Under extreme pressure from conservative activists, House Republican leaders and the White House have restarted negotiations on legislation to repeal the ACA. But efforts to revive the legislation in the House could take weeks, lawmakers conceded, as Congress moves forward with a full plate of other time-consuming issues. And the renewed push did not meet with much enthusiasm from Senate Republicans, who said they had other priorities at the moment. Nonetheless, Speaker Paul Ryan vowed to renew efforts to repeal the law, despite last’s week crushing setback when House Republicans tossed aside a repeal bill because they lacked the votes to pass it.

. . .

Nearly two-thirds of Republicans still want Congress to pursue health care reform, a new Morning Consult/POLITICO poll shows.

Among Republicans, 62 percent of registered voters want reform efforts to continue, versus just 30 percent who think lawmakers should stop. Among all voters, 51 percent said the GOP should move on to other efforts, while 37 percent said they want Congress to continue with health care reform.

James C. Capretta argues that going forward, the goal shouldn’t be to find a bill that is acceptable to 100% of the Republican caucus. Even if that were possible, it would entail too much risk of another political debacle. On health care, he says that Republicans will be better off trying to reach a deal with some willing Democrats. That can be done, but only if Republicans first demonstrate they are serious about producing a workable approach that moves decisively away from key ACA provisions without leaving millions without insurance. If they do that, and the CBO produces an estimate showing it would work, they will find they have the leverage necessary to bring some willing Democrats to the table and get a good deal.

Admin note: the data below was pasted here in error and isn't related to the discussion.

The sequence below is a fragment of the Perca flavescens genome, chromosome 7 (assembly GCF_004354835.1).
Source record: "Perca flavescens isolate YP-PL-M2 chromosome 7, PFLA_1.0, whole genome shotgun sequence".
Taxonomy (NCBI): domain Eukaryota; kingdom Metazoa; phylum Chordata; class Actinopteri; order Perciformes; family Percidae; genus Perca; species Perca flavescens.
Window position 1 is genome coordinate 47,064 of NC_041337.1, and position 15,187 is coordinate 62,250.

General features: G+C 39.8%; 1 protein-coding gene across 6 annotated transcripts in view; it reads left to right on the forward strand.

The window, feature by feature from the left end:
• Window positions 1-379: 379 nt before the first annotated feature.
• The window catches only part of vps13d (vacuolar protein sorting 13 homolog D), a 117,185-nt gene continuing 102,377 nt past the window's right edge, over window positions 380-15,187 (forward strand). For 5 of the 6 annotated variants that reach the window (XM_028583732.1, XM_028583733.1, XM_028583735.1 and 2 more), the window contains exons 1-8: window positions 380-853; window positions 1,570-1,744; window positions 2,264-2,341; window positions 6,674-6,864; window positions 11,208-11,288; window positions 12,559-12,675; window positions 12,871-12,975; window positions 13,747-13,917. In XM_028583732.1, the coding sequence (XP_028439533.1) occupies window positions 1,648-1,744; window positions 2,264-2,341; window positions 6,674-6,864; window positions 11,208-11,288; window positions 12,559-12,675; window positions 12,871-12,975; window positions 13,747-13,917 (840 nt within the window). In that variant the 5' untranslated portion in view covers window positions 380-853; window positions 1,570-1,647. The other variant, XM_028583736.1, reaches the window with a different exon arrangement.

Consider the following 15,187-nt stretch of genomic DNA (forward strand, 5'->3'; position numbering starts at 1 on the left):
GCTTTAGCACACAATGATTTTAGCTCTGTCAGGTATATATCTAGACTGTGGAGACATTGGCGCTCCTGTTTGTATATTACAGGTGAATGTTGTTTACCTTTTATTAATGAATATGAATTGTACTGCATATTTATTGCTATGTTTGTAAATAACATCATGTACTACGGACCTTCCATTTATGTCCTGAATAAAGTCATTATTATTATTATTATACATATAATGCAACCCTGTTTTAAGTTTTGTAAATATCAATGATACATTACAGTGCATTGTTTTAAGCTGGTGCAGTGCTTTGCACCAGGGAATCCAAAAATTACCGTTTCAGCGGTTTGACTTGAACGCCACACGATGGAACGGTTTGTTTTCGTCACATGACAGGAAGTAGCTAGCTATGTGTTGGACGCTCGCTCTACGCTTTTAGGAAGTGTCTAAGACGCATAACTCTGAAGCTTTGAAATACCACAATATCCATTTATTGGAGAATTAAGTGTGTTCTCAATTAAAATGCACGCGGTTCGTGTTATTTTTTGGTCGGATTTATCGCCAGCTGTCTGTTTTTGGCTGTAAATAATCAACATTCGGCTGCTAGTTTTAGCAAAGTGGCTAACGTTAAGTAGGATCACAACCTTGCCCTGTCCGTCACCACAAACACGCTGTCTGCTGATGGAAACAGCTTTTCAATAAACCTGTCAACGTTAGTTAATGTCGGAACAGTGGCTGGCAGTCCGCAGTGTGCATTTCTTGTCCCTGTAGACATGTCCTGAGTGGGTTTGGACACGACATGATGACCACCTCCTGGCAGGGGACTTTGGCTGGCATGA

. . .

As House Republicans struggle to find a way to repeal ObamaCare, the two GOP senators from Tennessee are looking to temporarily fix an issue that may strike the health insurance exchanges next year.

A bill introduced by Sens. Lamar Alexander and Bob Corker would allow people to use their ObamaCare subsidies to purchase any state-approved plan on the private market if there are no insurers selling policies on the federal exchange in their county.

. . .

On June 21, 2017, health insurers have to decide whether they will sell coverage on the Obamacare marketplaces. “It will give us the first indication of what the ballpark rate increases are, what counties have insurers and which ones don’t,” says Robert Laszewski, an industry consultant who works with insurers that sell on the marketplace. “Insurers will have to make a statement.” The number of insurers selling on the marketplace fell significantly this year. There are 960 counties on Healthcare.gov that had just one health insurer selling coverage in 2017. That was a big increase from the 180 counties in the same situation in 2016.

Secretary of Health and Human Services Tom Price came into office last month ready to lead the charge on repealing ObamaCare. Now, that effort has run into a brick wall, leaving him to oversee a law he fiercely opposes.

President Trump last week predicted that ObamaCare “soon will explode,” stirring speculation that the administration could seek to undermine the law.